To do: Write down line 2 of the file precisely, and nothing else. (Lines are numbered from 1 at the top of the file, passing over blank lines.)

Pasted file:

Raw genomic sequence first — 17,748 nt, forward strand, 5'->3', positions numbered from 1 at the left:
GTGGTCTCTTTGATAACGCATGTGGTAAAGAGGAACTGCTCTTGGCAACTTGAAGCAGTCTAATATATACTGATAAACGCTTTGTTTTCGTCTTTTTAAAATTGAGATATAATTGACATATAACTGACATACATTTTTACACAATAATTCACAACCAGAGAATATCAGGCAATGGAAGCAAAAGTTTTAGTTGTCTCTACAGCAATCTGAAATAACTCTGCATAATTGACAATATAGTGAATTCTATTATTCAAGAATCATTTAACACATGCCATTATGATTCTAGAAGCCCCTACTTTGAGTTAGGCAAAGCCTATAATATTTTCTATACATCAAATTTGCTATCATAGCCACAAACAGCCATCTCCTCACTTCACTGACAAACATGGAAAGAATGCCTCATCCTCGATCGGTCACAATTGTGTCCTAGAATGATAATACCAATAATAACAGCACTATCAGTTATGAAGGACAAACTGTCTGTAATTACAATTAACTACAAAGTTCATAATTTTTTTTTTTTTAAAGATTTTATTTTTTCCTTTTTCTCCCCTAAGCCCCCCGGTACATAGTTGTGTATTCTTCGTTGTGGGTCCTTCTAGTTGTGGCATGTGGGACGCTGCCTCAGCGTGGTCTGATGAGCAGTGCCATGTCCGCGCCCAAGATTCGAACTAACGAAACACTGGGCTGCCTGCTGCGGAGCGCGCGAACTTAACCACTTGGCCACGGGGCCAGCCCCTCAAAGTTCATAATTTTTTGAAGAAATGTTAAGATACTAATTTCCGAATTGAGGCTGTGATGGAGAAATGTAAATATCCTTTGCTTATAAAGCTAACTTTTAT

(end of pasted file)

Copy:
GTGGTCTCTTTGATAACGCATGTGGTAAAGAGGAACTGCTCTTGGCAACTTGAAGCAGTCTAATATATACTGATAAACGCTTTGTTTTCGTCTTTTTAAAATTGAGATATAATTGACATATAACTGACATACATTTTTACACAATAATTCACAACCAGAGAATATCAGGCAATGGAAGCAAAAGTTTTAGTTGTCTCTACAGCAATCTGAAATAACTCTGCATAATTGACAATATAGTGAATTCTATTATTCAAGAATCATTTAACACATGCCATTATGATTCTAGAAGCCCCTACTTTGAGTTAGGCAAAGCCTATAATATTTTCTATACATCAAATTTGCTATCATAGCCACAAACAGCCATCTCCTCACTTCACTGACAAACATGGAAAGAATGCCTCATCCTCGATCGGTCACAATTGTGTCCTAGAATGATAATACCAATAATAACAGCACTATCAGTTATGAAGGACAAACTGTCTGTAATTACAATTAACTACAAAGTTCATAATTTTTTTTTTTTTAAAGATTTTATTTTTTCCTTTTTCTCCCCTAAGCCCCCCGGTACATAGTTGTGTATTCTTCGTTGTGGGTCCTTCTAGTTGTGGCATGTGGGACGCTGCCTCAGCGTGGTCTGATGAGCAGTGCCATGTCCGCGCCCAAGATTCGAACTAACGAAACACTGGGCTGCCTGCTGCGGAGCGCGCGAACTTAACCACTTGGCCACGGGGCCAGCCCCTCAAAGTTCATAATTTTTTGAAGAAATGTTAAGATACTAATTTCCGAATTGAGGCTGTGATGGAGAAATGTAAATATCCTTTGCTTATAAAGCTAACTTTTAT